International Resupply Vehicles Impact ISS On-Orbit Stowage

by Pete Harding

The recent flurry of Visiting Vehicle (VV) activity at the International Space Station (ISS) has created a logistics challenge for ISS managers, who are tasked with meticulously choreographing where and when the new cargo will be stowed aboard the ISS.

Current ISS Stowage Overview:

An ISS Stowage Status document, available to download in full on L2, outlines the current stowage situation on ISS, showing just how packed the orbital outpost currently is.

According to the document, Node 3’s Overhead, Forward and Aft hatch areas are filled with cargo, and the Port endcone area contains “smelly trash”.

There are no stowage racks available in Node 3, while Node 1’s four stowage racks are volumetrically full, with the Overhead hatch area being used for food, and the Deck hatch area being used for overflow cargo destined for the Permanent Multipurpose Module (PMM).

The Airlock’s (A/L’s) stowage bags and corridor space is filled by Extravehicular Activity (EVA) gear.

In the US Lab, all stowage racks are volumetrically full, with the rest of the space being taken up by science payload hardware. The two stowage areas in Node 2’s DC to DC Conversion Unit (DDCU) racks are volumetrically full. Node 2’s Overhead and Deck hatch areas, usually reserved for stowage, are currently clear due to HTV-2 operations.

The cargo from these two areas is being stored in Node 2’s Forward endcone. The Forward endcone will need to be cleared of cargo prior to the arrival of STS-133 on 26th February, as the stowage will block access to Node 2’s Forward hatch, which leads to Pressurised Mating Adapter-2 (PMA-2), to which the Shuttle docks.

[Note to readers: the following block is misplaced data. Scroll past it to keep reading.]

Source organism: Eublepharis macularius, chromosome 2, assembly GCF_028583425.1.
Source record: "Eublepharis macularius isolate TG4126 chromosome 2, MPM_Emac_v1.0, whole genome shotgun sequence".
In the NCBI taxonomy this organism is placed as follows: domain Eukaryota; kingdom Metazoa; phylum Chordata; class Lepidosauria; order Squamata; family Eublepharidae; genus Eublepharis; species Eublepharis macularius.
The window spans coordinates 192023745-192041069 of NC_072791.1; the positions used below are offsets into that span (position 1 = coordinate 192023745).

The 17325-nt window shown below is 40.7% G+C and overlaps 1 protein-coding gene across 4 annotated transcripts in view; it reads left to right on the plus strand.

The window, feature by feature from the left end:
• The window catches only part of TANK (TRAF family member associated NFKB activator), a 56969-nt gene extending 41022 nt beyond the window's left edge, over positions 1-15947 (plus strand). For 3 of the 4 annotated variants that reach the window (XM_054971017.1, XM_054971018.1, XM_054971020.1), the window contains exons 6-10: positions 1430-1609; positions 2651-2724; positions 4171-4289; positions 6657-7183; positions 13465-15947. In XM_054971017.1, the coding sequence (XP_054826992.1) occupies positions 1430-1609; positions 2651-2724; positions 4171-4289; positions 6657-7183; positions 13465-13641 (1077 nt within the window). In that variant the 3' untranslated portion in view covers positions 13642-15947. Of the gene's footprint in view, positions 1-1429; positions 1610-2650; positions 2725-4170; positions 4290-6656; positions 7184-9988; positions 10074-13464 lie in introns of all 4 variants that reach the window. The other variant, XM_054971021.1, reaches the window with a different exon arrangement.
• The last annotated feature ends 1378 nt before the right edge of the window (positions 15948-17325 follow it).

All stowage racks in the Columbus Orbiting Laboratory (COL) are volumetrically full, as is the Starboard endcone. All rack stowage is taken up by European Space Agency (ESA) cargo, apart from the Zero-G Stowage Rack (ZSR) rack fronts, which are currently clear. 

Also, all US stowage racks in the Japanese Pressurised Module (JPM) are volumetrically full, as are the Japan Aerospace Exploration Agency (JAXA) stowage racks. The NASA ZSR rack fronts are currently clear. The Japanese Logistics Platform’s (JLP’s) four US ZSRs are volumetrically full, although some stowage space exists on the rack fronts.

This stowage backlog is partly being caused by the delay of the PMM, which was originally scheduled to arrive at the ISS in November last year, before being delayed to December, and then February. The need for the PMM is clearly shown in the Stowage Status document, especially due the high volume of VVs arriving at the ISS over the next month.

Visiting Vehicles:

Kicking off the busy period of VV activity was the arrival of Japan’s H-II Transfer Vehicle-2 (HTV-2) on 27th January.

HTV-2 carried 6,000 kg of cargo to the ISS, which includes two brand new science racks, the Gradient Heating Furnace (GHF) “Kobairo” and the Multipurpose Small Payload Rack (MSPR). Both GHF and MSPR were transferred to the ISS last week, and were installed in JPM rack bays Forward 3 and Aft 4 respectively.

Also aboard HTV-2 is a large quantity of Cargo Transfer Bags (CTBs), some stowed in the six HTV Resupply Racks (HRRs), and some stowed in specially modified stand-offs that usually contain lighting and ventilation systems.

Hot on the heels of HTV-2 was Russia’s Progress M-09M/41P, which successfully docked to the ISS at the Docking Compartment-1 (DC-1) Nadir port on 30th January. 41P carried 2,500 kg of cargo to the ISS, which included 20 CTB Equivalents (CTBEs) of NASA cargo, which is planned to take 20 crew hours to unload and stow. Unlike HTV-2, 41P’s cargo is not dependent upon the PMM.